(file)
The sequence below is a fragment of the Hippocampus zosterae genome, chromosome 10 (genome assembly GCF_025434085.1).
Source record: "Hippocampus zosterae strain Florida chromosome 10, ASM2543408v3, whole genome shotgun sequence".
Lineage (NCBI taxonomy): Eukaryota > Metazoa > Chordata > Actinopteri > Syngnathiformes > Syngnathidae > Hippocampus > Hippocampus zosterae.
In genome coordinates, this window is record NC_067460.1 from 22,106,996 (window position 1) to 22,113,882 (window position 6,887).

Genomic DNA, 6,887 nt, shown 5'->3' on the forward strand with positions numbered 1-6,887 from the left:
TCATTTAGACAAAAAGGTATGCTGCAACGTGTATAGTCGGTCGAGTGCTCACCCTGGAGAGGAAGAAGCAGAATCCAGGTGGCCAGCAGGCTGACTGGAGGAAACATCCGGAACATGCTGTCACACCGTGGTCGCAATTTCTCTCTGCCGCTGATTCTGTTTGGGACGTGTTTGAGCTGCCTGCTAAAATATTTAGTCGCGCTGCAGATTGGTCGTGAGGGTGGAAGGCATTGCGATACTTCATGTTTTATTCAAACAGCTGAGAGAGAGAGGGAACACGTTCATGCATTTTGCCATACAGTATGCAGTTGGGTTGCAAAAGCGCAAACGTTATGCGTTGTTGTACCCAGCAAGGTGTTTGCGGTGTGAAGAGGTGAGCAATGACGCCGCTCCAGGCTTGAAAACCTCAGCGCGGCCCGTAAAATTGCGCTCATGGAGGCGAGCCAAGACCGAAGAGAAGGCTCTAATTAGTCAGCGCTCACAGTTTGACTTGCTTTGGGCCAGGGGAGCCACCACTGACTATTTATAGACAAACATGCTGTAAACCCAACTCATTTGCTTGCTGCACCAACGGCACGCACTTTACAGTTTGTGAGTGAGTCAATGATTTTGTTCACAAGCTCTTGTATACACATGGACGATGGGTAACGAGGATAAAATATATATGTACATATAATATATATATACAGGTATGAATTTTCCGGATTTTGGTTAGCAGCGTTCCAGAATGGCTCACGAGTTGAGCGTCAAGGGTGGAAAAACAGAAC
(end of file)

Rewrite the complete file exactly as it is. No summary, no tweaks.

The sequence below is a fragment of the Hippocampus zosterae genome, chromosome 10 (genome assembly GCF_025434085.1).
Source record: "Hippocampus zosterae strain Florida chromosome 10, ASM2543408v3, whole genome shotgun sequence".
Lineage (NCBI taxonomy): Eukaryota > Metazoa > Chordata > Actinopteri > Syngnathiformes > Syngnathidae > Hippocampus > Hippocampus zosterae.
In genome coordinates, this window is record NC_067460.1 from 22,106,996 (window position 1) to 22,113,882 (window position 6,887).

Genomic DNA, 6,887 nt, shown 5'->3' on the forward strand with positions numbered 1-6,887 from the left:
TCATTTAGACAAAAAGGTATGCTGCAACGTGTATAGTCGGTCGAGTGCTCACCCTGGAGAGGAAGAAGCAGAATCCAGGTGGCCAGCAGGCTGACTGGAGGAAACATCCGGAACATGCTGTCACACCGTGGTCGCAATTTCTCTCTGCCGCTGATTCTGTTTGGGACGTGTTTGAGCTGCCTGCTAAAATATTTAGTCGCGCTGCAGATTGGTCGTGAGGGTGGAAGGCATTGCGATACTTCATGTTTTATTCAAACAGCTGAGAGAGAGAGGGAACACGTTCATGCATTTTGCCATACAGTATGCAGTTGGGTTGCAAAAGCGCAAACGTTATGCGTTGTTGTACCCAGCAAGGTGTTTGCGGTGTGAAGAGGTGAGCAATGACGCCGCTCCAGGCTTGAAAACCTCAGCGCGGCCCGTAAAATTGCGCTCATGGAGGCGAGCCAAGACCGAAGAGAAGGCTCTAATTAGTCAGCGCTCACAGTTTGACTTGCTTTGGGCCAGGGGAGCCACCACTGACTATTTATAGACAAACATGCTGTAAACCCAACTCATTTGCTTGCTGCACCAACGGCACGCACTTTACAGTTTGTGAGTGAGTCAATGATTTTGTTCACAAGCTCTTGTATACACATGGACGATGGGTAACGAGGATAAAATATATATGTACATATAATATATATATACAGGTATGAATTTTCCGGATTTTGGTTAGCAGCGTTCCAGAATGGCTCACGAGTTGAGCGTCAAGGGTGGAAAAACAGAAC